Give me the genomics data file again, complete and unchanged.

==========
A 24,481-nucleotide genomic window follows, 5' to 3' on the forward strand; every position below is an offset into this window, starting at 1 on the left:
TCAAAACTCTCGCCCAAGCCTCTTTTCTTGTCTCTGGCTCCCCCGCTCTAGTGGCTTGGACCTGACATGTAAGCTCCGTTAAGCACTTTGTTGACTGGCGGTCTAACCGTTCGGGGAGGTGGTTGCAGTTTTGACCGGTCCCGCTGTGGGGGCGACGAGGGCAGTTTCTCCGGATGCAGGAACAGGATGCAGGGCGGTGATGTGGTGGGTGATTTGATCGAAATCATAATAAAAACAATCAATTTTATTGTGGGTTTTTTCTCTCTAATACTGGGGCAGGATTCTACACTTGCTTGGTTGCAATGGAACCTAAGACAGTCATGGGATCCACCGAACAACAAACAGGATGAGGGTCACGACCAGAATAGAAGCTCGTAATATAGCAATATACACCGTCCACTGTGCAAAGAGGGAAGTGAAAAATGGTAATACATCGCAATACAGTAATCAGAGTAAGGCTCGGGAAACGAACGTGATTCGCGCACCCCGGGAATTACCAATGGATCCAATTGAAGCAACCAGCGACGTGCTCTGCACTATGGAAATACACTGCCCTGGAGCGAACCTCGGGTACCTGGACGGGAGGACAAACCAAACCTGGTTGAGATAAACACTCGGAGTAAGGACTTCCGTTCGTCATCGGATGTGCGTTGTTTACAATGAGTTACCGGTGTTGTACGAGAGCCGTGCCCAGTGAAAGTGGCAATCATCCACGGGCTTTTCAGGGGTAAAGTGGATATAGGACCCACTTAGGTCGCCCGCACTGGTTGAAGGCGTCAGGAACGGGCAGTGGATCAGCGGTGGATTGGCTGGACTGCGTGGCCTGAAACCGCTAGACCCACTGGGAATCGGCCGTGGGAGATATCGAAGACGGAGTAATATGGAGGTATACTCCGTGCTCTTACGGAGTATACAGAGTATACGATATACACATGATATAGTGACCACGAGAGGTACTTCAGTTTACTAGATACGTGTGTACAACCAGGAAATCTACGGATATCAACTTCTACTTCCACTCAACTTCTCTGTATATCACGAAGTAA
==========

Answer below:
A 24,481-nucleotide genomic window follows, 5' to 3' on the forward strand; every position below is an offset into this window, starting at 1 on the left:
TCAAAACTCTCGCCCAAGCCTCTTTTCTTGTCTCTGGCTCCCCCGCTCTAGTGGCTTGGACCTGACATGTAAGCTCCGTTAAGCACTTTGTTGACTGGCGGTCTAACCGTTCGGGGAGGTGGTTGCAGTTTTGACCGGTCCCGCTGTGGGGGCGACGAGGGCAGTTTCTCCGGATGCAGGAACAGGATGCAGGGCGGTGATGTGGTGGGTGATTTGATCGAAATCATAATAAAAACAATCAATTTTATTGTGGGTTTTTTCTCTCTAATACTGGGGCAGGATTCTACACTTGCTTGGTTGCAATGGAACCTAAGACAGTCATGGGATCCACCGAACAACAAACAGGATGAGGGTCACGACCAGAATAGAAGCTCGTAATATAGCAATATACACCGTCCACTGTGCAAAGAGGGAAGTGAAAAATGGTAATACATCGCAATACAGTAATCAGAGTAAGGCTCGGGAAACGAACGTGATTCGCGCACCCCGGGAATTACCAATGGATCCAATTGAAGCAACCAGCGACGTGCTCTGCACTATGGAAATACACTGCCCTGGAGCGAACCTCGGGTACCTGGACGGGAGGACAAACCAAACCTGGTTGAGATAAACACTCGGAGTAAGGACTTCCGTTCGTCATCGGATGTGCGTTGTTTACAATGAGTTACCGGTGTTGTACGAGAGCCGTGCCCAGTGAAAGTGGCAATCATCCACGGGCTTTTCAGGGGTAAAGTGGATATAGGACCCACTTAGGTCGCCCGCACTGGTTGAAGGCGTCAGGAACGGGCAGTGGATCAGCGGTGGATTGGCTGGACTGCGTGGCCTGAAACCGCTAGACCCACTGGGAATCGGCCGTGGGAGATATCGAAGACGGAGTAATATGGAGGTATACTCCGTGCTCTTACGGAGTATACAGAGTATACGATATACACATGATATAGTGACCACGAGAGGTACTTCAGTTTACTAGATACGTGTGTACAACCAGGAAATCTACGGATATCAACTTCTACTTCCACTCAACTTCTCTGTATATCACGAAGTAA